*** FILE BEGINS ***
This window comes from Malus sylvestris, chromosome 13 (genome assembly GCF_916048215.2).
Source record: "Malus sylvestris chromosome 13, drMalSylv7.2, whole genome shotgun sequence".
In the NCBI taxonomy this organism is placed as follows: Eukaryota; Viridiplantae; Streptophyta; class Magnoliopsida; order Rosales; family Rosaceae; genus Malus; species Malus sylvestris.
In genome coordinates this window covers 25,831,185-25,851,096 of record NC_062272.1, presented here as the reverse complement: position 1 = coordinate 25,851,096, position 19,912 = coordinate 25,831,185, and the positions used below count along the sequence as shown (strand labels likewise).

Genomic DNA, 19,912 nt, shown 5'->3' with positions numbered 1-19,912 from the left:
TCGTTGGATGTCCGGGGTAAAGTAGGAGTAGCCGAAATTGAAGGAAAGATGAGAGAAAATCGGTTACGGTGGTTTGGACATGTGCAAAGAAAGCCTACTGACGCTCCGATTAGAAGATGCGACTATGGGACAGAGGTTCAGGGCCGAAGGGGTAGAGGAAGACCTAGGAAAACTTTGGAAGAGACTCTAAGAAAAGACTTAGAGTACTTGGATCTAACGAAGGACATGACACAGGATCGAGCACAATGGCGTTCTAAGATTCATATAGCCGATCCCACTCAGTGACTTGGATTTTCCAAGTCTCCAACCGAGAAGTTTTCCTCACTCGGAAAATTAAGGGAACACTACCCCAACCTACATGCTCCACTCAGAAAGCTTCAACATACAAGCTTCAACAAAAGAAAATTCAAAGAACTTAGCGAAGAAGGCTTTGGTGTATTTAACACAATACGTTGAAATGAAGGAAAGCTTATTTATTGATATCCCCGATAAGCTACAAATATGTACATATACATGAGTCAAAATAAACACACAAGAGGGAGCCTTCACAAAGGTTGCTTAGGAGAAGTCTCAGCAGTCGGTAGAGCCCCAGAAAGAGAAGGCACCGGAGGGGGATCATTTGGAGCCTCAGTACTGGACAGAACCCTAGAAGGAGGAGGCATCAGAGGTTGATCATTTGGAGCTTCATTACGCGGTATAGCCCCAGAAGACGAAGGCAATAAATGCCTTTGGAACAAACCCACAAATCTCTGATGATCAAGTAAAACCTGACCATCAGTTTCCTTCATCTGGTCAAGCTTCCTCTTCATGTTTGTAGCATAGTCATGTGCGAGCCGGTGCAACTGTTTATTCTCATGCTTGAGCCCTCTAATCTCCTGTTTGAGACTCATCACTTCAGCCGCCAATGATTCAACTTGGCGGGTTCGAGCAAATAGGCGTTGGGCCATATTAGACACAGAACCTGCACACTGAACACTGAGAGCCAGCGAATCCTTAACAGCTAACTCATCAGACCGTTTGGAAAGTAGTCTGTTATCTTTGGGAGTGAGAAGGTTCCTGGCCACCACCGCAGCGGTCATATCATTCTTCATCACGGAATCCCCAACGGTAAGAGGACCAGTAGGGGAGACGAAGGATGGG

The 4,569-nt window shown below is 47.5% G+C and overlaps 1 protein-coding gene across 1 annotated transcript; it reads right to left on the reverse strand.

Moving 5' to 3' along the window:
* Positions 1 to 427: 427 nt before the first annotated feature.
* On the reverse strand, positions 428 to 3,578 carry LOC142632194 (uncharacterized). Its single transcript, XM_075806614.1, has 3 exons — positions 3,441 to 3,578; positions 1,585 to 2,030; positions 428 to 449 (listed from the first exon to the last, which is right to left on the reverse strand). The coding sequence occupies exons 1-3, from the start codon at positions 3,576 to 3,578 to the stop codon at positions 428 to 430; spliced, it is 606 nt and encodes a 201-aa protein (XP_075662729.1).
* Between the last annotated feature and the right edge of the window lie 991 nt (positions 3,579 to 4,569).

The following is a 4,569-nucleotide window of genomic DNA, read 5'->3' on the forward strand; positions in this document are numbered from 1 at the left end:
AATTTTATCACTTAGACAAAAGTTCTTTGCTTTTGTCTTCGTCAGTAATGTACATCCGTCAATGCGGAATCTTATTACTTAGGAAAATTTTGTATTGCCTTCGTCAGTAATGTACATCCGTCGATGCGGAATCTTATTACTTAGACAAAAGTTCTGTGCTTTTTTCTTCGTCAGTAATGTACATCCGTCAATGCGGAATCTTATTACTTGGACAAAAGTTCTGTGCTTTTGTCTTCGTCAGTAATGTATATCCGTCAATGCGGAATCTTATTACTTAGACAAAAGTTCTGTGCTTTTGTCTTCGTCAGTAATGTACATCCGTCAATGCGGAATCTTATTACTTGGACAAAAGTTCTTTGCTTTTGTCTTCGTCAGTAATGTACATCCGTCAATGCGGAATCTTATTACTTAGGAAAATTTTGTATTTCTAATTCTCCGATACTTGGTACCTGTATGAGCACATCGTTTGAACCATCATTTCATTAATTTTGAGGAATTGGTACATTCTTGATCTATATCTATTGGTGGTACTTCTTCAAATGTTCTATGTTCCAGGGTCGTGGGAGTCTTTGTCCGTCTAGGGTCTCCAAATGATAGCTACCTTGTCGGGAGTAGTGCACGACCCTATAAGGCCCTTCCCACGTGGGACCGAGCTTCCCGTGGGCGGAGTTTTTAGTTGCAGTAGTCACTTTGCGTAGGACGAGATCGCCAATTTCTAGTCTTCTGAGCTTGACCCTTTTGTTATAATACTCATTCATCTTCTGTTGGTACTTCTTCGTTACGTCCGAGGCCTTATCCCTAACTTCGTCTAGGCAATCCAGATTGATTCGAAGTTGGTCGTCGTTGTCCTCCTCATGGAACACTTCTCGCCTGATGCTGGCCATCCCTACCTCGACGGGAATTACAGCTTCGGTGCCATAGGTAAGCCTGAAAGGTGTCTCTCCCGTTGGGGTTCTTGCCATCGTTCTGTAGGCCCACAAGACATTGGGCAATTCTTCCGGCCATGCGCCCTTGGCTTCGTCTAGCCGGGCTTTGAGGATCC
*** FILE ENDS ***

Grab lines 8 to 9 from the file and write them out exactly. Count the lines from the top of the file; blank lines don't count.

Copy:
Moving 5' to 3' along the window:
* Positions 1 to 427: 427 nt before the first annotated feature.